Smartphones have become boring. Every year brings more advanced cameras (great!), slightly larger displays with slightly smaller bezels (cool!) and new software features like...Dark Mode (yawn). Sure, phones are getting better all the time, but they all look basically the same. The thrill is gone. When Samsung and Motorola announced they were both working on foldable display technology that would allow you to expand a device into a giant phone, I was intrigued.
But then Samsung’s Galaxy Fold debuted, and we all know what happened. That device ran into a slew of display problems that required months to fix, and now that it’s actually a product you can buy in stores, few people have the $1,980 (or the inclination) to snatch it up.
I didn’t have high hopes for the Motorola Razr, which was unveiled this week. I skeptically assumed Motorola was playing on our collective nostalgia for the classic Razr, which I owned and loved, in an effort to convince us to overlook the failings of foldable screens. But when I saw the Razr up close at Motorola’s Los Angeles launch event Wednesday (Nov. 13), my skepticism dissipated. Despite my best efforts, I really like this phone. I’m excited about the future of foldable screens. Who have I become?
Where Motorola beats Samsung
The Galaxy Fold underwhelmed me from the start, with a design that resembles two phones stacked on top of each other to create one gigant-o-phone. And that’s before you flip it open, revealing a square tablet. Nothing about it appealed to me.
Motorola decided to revive its most beloved phone, the Motorola V3 with its classic clamshell design, not only because it’s retro (though it is), but because a 2.7-inch phone that can become a 6.2-inch phone is literally a dream come true. Smartphones are too massive — not one of the devices I’ve tested in recent years fits in any of my jean pockets — and yet I want a giant screen. The Razr offers both of those things.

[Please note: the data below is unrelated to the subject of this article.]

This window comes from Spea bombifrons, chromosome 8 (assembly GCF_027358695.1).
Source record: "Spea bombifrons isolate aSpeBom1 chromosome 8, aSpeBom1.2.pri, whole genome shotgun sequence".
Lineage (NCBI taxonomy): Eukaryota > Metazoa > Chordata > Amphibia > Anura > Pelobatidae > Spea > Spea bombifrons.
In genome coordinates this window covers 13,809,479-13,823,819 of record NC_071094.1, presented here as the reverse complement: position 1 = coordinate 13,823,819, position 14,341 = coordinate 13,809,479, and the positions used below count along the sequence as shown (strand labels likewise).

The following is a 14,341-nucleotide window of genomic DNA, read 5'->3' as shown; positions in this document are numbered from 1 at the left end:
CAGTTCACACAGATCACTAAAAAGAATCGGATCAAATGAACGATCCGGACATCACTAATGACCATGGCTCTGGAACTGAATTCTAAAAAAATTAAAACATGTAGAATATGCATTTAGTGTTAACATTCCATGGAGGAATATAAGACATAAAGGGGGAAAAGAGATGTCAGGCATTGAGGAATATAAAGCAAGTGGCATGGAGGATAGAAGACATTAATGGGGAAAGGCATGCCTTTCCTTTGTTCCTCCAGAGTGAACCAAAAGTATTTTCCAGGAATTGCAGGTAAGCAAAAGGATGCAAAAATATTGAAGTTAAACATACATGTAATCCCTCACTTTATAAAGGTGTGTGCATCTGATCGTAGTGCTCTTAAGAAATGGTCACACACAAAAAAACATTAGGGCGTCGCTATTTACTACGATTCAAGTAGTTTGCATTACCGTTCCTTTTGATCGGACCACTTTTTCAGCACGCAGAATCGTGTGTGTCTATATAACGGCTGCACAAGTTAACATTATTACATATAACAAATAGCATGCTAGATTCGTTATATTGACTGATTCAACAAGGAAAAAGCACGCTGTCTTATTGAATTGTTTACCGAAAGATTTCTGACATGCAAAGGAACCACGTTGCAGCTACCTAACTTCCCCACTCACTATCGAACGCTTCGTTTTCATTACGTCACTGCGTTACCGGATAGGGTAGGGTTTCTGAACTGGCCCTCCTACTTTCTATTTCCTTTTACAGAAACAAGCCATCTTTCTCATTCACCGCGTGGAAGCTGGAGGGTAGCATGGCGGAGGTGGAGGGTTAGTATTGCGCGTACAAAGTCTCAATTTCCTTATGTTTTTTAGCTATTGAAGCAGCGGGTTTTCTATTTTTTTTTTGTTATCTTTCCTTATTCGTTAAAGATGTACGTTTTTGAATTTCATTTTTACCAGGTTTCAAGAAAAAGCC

Then there’s the hinge Motorola designed to eliminate any gaps or creases when the phone is closed or open, unlike with the Galaxy Fold, which has both a gapped hinge and a noticeable crease through its interior display.
“What I liked the most is how they reinforced the back of the display so it feels less plasticky, and so that there is no seam or dip,” said Creative Strategies analyst Carolina Milanesi. “As far as vulnerability, it does seem a more complex design [than the Galaxy Fold] with the display sliding into the chin of the device.”
But it’s not really a competition. The two companies are approaching foldable display technology from opposite angles. Motorola is using its classic Razr design to invoke nostalgia and reignite interest in foldable screens after the kerfuffle over their durability. Samsung is aiming for power users who don’t mind paying top dollar for cutting-edge technology.
“They’re different products aimed at different problems and different buyers,” said Techsponential lead analyst Avi Greengart. “The Fold is a tech statement piece aimed at early adopters who want a tablet in their pocket. The Razr is a design statement aimed at mainstream luxury buyers who want something small, full-sized, and retro all at the same time.”
Still, Motorola made a few decisions that I’m scratching my head over. For instance, why open up pre-orders for a $1,500 phone on Dec. 26, a day when most people coming off holiday shopping sprees are pledging to never spend money again? Why lock a desirable phone to one carrier (in this case, Verizon)? And why choose an old mid-range processor (Qualcomm’s Snapdragon 710) to power this pricey device?
We can only guess as to the first two decisions, but the third seems dictated by the nature of the Razr’s form.
“Some decisions I would guess were driven by design limitations,” Milanesi said. “[The] battery could not be huge due to weight balance when you unfold the device. This might have lead to picking a processor that would not drain the battery as much as a more powerful one.”
The battery is also chintzy at 2,510 mAh, especially compared to other flagship phones half the price. The power-efficient processor might help the Razr eke out average battery life, but I don’t have my hopes up.
“Sometimes a device isn’t bought for specs, but for unique design and purpose — in this case, making a phone with a large, 6.2-inch display fold flat to fit easily in your pocket,” Greengart said. “It’s rather extraordinary, and while the price makes it something of an exclusive luxury item, I expect it will sell extremely well.”
I’m not sure how many foldable Razrs Motorola will sell, but I think the company just set the bar for foldable phones. Samsung recently announced that it’s working on a foldable with a clamshell design, similar to the Razr. I envision one day Apple will make an iPhone 11 Pro Max-style phone that folds down to an iPhone SE size. (A woman can hope, right?)
After years of stagnation, smartphones are finally interesting again.